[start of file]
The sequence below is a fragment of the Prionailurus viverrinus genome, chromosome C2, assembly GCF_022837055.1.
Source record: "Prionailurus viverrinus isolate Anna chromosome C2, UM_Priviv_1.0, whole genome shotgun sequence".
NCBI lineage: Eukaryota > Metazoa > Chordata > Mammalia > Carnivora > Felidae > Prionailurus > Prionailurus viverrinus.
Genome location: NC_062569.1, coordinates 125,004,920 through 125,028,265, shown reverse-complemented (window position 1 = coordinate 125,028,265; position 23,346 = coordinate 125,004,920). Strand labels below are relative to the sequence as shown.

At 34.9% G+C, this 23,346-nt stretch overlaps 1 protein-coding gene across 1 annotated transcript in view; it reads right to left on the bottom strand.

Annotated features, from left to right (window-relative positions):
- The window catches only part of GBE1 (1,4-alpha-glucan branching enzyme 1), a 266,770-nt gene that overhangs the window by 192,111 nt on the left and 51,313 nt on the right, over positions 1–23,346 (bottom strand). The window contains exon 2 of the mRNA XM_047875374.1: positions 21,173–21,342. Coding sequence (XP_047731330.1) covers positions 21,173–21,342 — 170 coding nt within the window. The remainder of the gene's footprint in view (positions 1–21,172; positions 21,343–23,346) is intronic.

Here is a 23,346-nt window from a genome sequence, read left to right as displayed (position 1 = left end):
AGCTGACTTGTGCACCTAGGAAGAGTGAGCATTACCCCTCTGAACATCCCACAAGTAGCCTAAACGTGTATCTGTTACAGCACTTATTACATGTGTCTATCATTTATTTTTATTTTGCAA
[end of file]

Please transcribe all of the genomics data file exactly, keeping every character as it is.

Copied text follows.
The sequence below is a fragment of the Prionailurus viverrinus genome, chromosome C2, assembly GCF_022837055.1.
Source record: "Prionailurus viverrinus isolate Anna chromosome C2, UM_Priviv_1.0, whole genome shotgun sequence".
NCBI lineage: Eukaryota > Metazoa > Chordata > Mammalia > Carnivora > Felidae > Prionailurus > Prionailurus viverrinus.
Genome location: NC_062569.1, coordinates 125,004,920 through 125,028,265, shown reverse-complemented (window position 1 = coordinate 125,028,265; position 23,346 = coordinate 125,004,920). Strand labels below are relative to the sequence as shown.

At 34.9% G+C, this 23,346-nt stretch overlaps 1 protein-coding gene across 1 annotated transcript in view; it reads right to left on the bottom strand.

Annotated features, from left to right (window-relative positions):
- The window catches only part of GBE1 (1,4-alpha-glucan branching enzyme 1), a 266,770-nt gene that overhangs the window by 192,111 nt on the left and 51,313 nt on the right, over positions 1–23,346 (bottom strand). The window contains exon 2 of the mRNA XM_047875374.1: positions 21,173–21,342. Coding sequence (XP_047731330.1) covers positions 21,173–21,342 — 170 coding nt within the window. The remainder of the gene's footprint in view (positions 1–21,172; positions 21,343–23,346) is intronic.

Here is a 23,346-nt window from a genome sequence, read left to right as displayed (position 1 = left end):
AGCTGACTTGTGCACCTAGGAAGAGTGAGCATTACCCCTCTGAACATCCCACAAGTAGCCTAAACGTGTATCTGTTACAGCACTTATTACATGTGTCTATCATTTATTTTTATTTTGCAA